THE BLOG

Your Year of Yes

06/01/2015 06:49 pm ET | Updated Jun 01, 2016
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You ever hear of this? People's "Year of Yes;" that year of their lives when they are going to change their point of view by oh, you know making a plan to say yes to: falling in love, losing weight, learning Chinese, hiking the Appalachian Trail, becoming a cat-wrangler, sailing the seven seas, getting their kicks on Route 66, planting an herb garden, churning their own butter, learning how to paint in oils, starting a small business, becoming a notary, getting into law school, fixing their relationship with their parents, becoming a Luddite, starting a sewing circle, getting the corner office, writing a YA novel about werewolves in love, moving to Seattle, playing the harp, whatever. Perhaps you've had your own Year of Yes? When done correctly, it can truly be life-changing.

Because, let's be honest; what the Year of Yes really entails is giving ourselves permission to understand ourselves and our desires. Understanding and validating our desires in order to respect them, believe in them and thus ACT on them. It's about giving ourselves permission (and courage) to take our desires -- and by extension, ourselves -- seriously. We have to take our goals, big or small, seriously in order to commit to the hard and frequently frightening work necessary to bring our dreams to life. We have to take our desire to learn Chinese seriously in order to do the hard work of finding a class and buying the books and moving outside of our (un)comfort zones long enough to give the language a chance to gel in our brains. Changing our lives is a process. It will, eventually, become fun, but at the beginning, it can be pretty miserable. Thus, in a deeper sense, your Year of Yes is about giving yourself permission to know and fight for yourself.

But that assumes that your Year of Yes is a year of being smart about what you say Yes to... right? For example, there's a big difference in crafting a Year of Yes wherein you finally learn French, bike through the French countryside, start a blog about your adventures and eventually turn that blog into a novel or an indie movie. There's a difference between that kind of passionate Year of Yes and deciding, blithely, that you're going to get a better job in your Year of Yes, and so you send out three half-assed job applications, get rejected and/or ignored ( and understandably heartbroken and frustrated), you shave your head or get a tattoo on your neck (which could be kind of cool, I guess, if you weren't 48 and working in a super conservative industry). I understand that you hate your job, but you could have spent that money and energy on creating a strategy to get out that industry into a job where when you show up with a sleeve tat, the boss will say, "Wow, cool," and invite you out to lunch. Then, you two go out to lunch, and bond over margaritas and you get the courage to tell her your ideas to build the company's business, she loves your creative brain and decides to give you a shot and swish!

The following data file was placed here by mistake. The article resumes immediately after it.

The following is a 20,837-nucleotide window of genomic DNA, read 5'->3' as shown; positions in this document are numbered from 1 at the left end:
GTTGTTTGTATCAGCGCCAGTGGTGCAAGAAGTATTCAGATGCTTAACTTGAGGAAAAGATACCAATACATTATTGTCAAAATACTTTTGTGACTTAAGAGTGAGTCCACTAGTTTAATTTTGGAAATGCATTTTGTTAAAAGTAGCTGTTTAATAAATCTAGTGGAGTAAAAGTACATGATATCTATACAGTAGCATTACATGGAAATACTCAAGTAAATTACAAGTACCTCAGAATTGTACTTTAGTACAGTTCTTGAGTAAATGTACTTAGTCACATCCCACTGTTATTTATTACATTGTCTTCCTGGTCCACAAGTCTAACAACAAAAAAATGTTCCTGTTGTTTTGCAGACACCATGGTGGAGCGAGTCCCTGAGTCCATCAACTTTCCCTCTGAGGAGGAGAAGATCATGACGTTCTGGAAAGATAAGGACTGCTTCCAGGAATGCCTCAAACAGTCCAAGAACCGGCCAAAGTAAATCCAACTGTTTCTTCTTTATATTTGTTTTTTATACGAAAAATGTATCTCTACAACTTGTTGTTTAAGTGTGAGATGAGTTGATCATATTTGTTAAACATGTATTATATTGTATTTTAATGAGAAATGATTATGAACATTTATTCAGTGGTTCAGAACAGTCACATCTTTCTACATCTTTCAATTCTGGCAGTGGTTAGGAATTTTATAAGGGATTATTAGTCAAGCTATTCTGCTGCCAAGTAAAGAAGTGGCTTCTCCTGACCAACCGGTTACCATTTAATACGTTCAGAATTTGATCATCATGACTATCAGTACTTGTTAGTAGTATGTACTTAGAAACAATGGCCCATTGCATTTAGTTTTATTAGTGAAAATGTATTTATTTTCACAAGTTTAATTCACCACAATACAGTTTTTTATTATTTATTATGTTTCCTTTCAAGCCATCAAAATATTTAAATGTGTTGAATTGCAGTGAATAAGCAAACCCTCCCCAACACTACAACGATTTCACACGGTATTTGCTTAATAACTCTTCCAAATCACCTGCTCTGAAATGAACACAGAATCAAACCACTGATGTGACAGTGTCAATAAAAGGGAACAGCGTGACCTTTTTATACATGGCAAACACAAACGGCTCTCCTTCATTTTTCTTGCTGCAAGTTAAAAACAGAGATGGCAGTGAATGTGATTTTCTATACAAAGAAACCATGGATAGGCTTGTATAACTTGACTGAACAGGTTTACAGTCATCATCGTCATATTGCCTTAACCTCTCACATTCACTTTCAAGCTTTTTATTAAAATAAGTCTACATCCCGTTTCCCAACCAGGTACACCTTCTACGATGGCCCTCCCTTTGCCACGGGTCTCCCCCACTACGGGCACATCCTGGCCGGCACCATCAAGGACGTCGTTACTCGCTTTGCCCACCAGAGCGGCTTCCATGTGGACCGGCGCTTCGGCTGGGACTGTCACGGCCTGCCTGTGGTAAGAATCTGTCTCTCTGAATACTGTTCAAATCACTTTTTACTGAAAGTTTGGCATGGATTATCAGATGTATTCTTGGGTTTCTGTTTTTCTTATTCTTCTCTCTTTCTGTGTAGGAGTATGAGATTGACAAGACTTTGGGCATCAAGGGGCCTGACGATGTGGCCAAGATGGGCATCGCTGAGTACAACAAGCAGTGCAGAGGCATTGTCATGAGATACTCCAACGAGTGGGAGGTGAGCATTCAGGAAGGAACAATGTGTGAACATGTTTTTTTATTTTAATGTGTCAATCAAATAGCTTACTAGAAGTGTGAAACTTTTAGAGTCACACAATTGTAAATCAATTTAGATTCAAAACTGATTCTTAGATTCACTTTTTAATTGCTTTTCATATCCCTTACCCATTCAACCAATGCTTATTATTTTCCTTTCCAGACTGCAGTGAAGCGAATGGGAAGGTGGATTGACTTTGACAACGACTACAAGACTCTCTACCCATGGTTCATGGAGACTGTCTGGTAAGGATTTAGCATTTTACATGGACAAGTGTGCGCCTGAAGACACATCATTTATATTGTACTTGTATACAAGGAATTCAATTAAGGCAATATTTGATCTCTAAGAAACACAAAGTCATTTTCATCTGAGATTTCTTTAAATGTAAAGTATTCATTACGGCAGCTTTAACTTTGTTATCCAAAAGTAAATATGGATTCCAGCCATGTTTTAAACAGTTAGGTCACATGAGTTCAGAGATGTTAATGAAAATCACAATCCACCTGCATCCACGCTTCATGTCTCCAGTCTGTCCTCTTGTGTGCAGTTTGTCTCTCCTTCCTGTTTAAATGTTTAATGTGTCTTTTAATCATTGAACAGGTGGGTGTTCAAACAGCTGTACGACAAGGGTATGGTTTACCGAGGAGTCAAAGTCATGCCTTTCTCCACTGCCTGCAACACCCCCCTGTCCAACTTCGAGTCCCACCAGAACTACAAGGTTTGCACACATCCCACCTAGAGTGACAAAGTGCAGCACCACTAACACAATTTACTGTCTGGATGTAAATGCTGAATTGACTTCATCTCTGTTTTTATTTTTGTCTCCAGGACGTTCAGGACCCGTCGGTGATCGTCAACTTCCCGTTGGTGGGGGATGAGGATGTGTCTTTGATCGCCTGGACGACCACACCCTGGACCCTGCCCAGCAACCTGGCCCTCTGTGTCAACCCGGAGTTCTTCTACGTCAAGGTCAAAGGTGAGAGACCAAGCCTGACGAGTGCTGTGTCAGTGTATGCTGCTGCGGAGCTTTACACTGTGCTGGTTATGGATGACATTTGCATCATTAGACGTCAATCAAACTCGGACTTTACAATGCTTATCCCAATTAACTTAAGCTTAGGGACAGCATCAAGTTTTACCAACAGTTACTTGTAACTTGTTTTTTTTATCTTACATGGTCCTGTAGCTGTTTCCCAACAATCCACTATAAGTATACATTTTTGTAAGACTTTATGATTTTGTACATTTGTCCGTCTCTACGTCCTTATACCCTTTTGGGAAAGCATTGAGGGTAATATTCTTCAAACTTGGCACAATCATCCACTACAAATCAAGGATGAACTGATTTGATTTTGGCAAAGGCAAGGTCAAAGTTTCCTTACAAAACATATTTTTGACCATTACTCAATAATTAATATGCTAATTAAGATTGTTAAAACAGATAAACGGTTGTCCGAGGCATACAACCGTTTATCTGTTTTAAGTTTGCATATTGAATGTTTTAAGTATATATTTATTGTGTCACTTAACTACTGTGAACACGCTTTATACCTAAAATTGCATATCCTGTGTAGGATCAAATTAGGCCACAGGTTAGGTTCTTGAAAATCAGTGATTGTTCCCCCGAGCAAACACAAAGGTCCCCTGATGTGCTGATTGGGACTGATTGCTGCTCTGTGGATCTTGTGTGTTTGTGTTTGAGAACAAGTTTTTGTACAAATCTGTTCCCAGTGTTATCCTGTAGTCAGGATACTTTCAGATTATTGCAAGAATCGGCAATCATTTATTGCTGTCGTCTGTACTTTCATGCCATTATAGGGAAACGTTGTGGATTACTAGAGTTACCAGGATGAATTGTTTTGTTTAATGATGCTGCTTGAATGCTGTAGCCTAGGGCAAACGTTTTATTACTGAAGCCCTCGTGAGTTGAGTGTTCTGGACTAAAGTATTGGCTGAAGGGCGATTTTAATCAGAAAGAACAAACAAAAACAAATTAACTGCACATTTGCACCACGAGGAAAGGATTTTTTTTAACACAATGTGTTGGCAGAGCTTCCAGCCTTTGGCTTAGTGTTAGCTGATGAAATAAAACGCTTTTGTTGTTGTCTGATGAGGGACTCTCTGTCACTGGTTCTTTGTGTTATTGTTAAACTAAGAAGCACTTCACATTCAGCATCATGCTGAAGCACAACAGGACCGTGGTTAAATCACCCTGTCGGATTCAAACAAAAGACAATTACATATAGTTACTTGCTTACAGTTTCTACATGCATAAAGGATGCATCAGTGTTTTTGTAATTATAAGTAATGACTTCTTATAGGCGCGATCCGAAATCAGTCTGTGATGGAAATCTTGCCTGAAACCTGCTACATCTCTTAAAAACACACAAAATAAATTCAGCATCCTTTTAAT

Because otherwise, it sounds more like you just made your supervisor's Year of Yes, since yes, your sketchy choices just helped her to help accelerate your journey out the door. Buh-bye. Now, it is true that for some of us, getting fired was a hoop we had to jump through in order to have the bare-knuckled impetus to change our lives. That's fine... as long as you're honest with yourself. Are you seriously surprised your actions had real-life consequences... or did you create a scenario that you not-so-secretly knew/hoped would end in you being fired? Your Year of Yes cannot successfully function without honesty.

I'm just suggesting that you, Dear Reader, you must determine that your Year of Yes is going to be about saying yes, I'm going to commit to my potential, to my dreams, to all that is best within me. Yes, I'm going to commit to doing smart, challenging things that further and accelerate my life, no matter how minutely frustrating and/or frightening they are. There's a Year of Yes that allows you to get your mind right, gird your loins and say, through gritted teeth, hell yes to the hard work and the slow, systematic changes that bring you dramatically closer to the life you wish to be leading. What a triumphant Year of Yes that would be!

There's a Year of Yes that allows you to truly change your life beyond skin-deep remedies -- and let's not kid ourselves, your Year will be damn hard work -- and there's, unfortunately, a Year of Yes that allows you to self-indulgently focus on saying yes to all your worst self-destructive impulses and suddenly, it's another Year of Yes to all that you hate and fear and dread within you. Suddenly, it's the end of the year, and you're wondering why your Year of Yes turned out to be such a resounding No.